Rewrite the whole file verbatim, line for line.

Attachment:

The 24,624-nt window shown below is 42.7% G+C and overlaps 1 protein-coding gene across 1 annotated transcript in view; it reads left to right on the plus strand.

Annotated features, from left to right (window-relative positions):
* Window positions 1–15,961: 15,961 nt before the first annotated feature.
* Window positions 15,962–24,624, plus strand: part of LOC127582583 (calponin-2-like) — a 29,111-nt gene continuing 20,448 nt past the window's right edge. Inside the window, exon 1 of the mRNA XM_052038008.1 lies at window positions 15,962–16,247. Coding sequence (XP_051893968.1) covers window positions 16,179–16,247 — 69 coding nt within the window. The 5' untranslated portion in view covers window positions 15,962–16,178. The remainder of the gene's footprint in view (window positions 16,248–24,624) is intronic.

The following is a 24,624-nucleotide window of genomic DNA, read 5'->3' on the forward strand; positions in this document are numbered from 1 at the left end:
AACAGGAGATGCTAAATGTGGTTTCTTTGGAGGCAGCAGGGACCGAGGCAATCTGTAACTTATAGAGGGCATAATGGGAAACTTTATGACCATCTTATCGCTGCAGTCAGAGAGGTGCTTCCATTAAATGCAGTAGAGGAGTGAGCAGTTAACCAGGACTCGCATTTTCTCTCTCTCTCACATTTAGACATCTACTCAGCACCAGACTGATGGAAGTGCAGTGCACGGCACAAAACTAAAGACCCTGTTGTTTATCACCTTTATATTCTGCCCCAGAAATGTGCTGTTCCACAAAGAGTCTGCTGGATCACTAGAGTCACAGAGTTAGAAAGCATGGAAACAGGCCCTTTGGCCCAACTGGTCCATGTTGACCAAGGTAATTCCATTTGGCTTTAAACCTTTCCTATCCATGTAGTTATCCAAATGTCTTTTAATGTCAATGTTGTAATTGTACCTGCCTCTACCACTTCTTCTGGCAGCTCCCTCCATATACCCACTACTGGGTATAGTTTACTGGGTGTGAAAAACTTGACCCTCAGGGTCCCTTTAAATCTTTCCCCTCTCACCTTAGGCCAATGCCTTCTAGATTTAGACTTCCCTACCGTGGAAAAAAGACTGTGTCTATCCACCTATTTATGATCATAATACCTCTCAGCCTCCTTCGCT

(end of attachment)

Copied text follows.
The 24,624-nt window shown below is 42.7% G+C and overlaps 1 protein-coding gene across 1 annotated transcript in view; it reads left to right on the plus strand.

Annotated features, from left to right (window-relative positions):
* Window positions 1–15,961: 15,961 nt before the first annotated feature.
* Window positions 15,962–24,624, plus strand: part of LOC127582583 (calponin-2-like) — a 29,111-nt gene continuing 20,448 nt past the window's right edge. Inside the window, exon 1 of the mRNA XM_052038008.1 lies at window positions 15,962–16,247. Coding sequence (XP_051893968.1) covers window positions 16,179–16,247 — 69 coding nt within the window. The 5' untranslated portion in view covers window positions 15,962–16,178. The remainder of the gene's footprint in view (window positions 16,248–24,624) is intronic.

The following is a 24,624-nucleotide window of genomic DNA, read 5'->3' on the forward strand; positions in this document are numbered from 1 at the left end:
AACAGGAGATGCTAAATGTGGTTTCTTTGGAGGCAGCAGGGACCGAGGCAATCTGTAACTTATAGAGGGCATAATGGGAAACTTTATGACCATCTTATCGCTGCAGTCAGAGAGGTGCTTCCATTAAATGCAGTAGAGGAGTGAGCAGTTAACCAGGACTCGCATTTTCTCTCTCTCTCACATTTAGACATCTACTCAGCACCAGACTGATGGAAGTGCAGTGCACGGCACAAAACTAAAGACCCTGTTGTTTATCACCTTTATATTCTGCCCCAGAAATGTGCTGTTCCACAAAGAGTCTGCTGGATCACTAGAGTCACAGAGTTAGAAAGCATGGAAACAGGCCCTTTGGCCCAACTGGTCCATGTTGACCAAGGTAATTCCATTTGGCTTTAAACCTTTCCTATCCATGTAGTTATCCAAATGTCTTTTAATGTCAATGTTGTAATTGTACCTGCCTCTACCACTTCTTCTGGCAGCTCCCTCCATATACCCACTACTGGGTATAGTTTACTGGGTGTGAAAAACTTGACCCTCAGGGTCCCTTTAAATCTTTCCCCTCTCACCTTAGGCCAATGCCTTCTAGATTTAGACTTCCCTACCGTGGAAAAAAGACTGTGTCTATCCACCTATTTATGATCATAATACCTCTCAGCCTCCTTCGCT